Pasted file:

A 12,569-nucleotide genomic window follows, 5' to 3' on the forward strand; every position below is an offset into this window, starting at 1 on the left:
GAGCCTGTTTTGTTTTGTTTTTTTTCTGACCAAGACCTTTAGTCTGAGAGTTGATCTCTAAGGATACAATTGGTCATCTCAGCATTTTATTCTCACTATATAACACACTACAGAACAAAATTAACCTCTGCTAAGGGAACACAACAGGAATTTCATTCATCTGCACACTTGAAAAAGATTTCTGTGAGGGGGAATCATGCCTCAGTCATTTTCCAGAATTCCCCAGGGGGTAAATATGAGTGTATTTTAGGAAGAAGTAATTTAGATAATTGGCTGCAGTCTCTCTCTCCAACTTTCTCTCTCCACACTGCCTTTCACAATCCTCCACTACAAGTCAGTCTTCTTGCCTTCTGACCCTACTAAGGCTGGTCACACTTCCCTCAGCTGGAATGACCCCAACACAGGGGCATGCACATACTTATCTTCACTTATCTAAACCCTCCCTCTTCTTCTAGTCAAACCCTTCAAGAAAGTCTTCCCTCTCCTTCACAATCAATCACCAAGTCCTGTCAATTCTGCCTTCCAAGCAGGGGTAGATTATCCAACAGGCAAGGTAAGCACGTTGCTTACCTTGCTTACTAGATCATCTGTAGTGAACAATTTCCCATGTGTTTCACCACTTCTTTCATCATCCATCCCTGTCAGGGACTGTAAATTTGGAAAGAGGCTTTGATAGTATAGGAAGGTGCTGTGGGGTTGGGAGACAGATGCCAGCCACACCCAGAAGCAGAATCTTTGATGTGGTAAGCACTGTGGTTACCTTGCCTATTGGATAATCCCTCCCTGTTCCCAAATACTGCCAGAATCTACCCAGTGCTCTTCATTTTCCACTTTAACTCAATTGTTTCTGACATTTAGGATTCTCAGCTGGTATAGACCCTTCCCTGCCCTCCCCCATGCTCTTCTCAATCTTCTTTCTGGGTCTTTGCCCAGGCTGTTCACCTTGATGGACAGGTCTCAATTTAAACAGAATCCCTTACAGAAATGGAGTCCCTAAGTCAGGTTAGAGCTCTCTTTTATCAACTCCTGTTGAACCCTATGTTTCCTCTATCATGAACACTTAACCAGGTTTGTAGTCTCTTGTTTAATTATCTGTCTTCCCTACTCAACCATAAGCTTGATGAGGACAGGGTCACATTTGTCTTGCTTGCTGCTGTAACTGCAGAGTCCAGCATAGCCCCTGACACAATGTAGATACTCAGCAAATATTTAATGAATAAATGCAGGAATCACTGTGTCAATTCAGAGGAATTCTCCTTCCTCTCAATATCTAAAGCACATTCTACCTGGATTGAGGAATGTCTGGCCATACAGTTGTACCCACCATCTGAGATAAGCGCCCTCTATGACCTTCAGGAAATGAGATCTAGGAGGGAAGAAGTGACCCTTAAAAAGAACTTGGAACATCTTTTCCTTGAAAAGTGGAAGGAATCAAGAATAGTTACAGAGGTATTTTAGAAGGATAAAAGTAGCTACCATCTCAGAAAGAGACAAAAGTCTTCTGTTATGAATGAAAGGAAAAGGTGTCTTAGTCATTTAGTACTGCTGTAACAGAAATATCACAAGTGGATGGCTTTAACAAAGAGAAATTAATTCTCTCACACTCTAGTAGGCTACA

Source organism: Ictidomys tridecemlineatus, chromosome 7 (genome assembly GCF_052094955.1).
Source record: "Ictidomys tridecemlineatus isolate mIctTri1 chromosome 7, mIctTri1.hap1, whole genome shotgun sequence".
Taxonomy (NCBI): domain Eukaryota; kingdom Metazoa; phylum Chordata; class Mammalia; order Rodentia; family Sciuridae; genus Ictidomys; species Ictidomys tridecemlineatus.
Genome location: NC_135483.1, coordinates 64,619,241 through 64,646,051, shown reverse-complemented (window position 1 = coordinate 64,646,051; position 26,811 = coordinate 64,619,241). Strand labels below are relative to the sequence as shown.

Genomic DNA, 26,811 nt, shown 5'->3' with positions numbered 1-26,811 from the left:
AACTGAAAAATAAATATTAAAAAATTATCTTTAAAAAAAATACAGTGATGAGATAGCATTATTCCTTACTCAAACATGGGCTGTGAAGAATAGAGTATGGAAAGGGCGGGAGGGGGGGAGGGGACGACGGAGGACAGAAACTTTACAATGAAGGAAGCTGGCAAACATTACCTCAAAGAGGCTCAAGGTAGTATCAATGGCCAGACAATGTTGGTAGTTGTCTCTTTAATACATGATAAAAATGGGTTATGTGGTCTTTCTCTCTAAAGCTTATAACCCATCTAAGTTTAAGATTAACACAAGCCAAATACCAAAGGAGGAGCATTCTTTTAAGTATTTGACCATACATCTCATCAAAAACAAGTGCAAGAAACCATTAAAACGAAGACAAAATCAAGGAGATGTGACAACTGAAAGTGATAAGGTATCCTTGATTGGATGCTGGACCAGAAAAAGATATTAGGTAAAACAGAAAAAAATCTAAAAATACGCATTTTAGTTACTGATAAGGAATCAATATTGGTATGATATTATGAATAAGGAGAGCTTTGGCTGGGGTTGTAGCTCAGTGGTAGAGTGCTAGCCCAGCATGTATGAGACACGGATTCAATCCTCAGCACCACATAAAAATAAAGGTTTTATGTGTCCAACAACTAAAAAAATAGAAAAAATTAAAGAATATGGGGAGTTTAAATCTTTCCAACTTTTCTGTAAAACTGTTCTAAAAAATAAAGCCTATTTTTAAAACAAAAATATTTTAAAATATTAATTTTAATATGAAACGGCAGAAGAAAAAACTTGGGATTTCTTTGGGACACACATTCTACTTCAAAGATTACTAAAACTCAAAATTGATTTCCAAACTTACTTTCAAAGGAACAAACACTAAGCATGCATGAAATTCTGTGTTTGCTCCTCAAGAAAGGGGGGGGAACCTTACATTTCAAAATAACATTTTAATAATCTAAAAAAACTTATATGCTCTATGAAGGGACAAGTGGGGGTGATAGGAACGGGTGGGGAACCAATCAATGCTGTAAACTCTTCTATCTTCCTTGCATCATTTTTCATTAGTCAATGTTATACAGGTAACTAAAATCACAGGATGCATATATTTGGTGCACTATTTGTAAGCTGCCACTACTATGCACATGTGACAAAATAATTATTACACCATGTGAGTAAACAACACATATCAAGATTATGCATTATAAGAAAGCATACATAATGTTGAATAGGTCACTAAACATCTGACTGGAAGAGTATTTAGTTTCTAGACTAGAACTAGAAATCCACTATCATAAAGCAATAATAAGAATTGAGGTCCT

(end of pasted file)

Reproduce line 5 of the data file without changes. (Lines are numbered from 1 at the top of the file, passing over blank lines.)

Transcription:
Taxonomy (NCBI): domain Eukaryota; kingdom Metazoa; phylum Chordata; class Mammalia; order Rodentia; family Sciuridae; genus Ictidomys; species Ictidomys tridecemlineatus.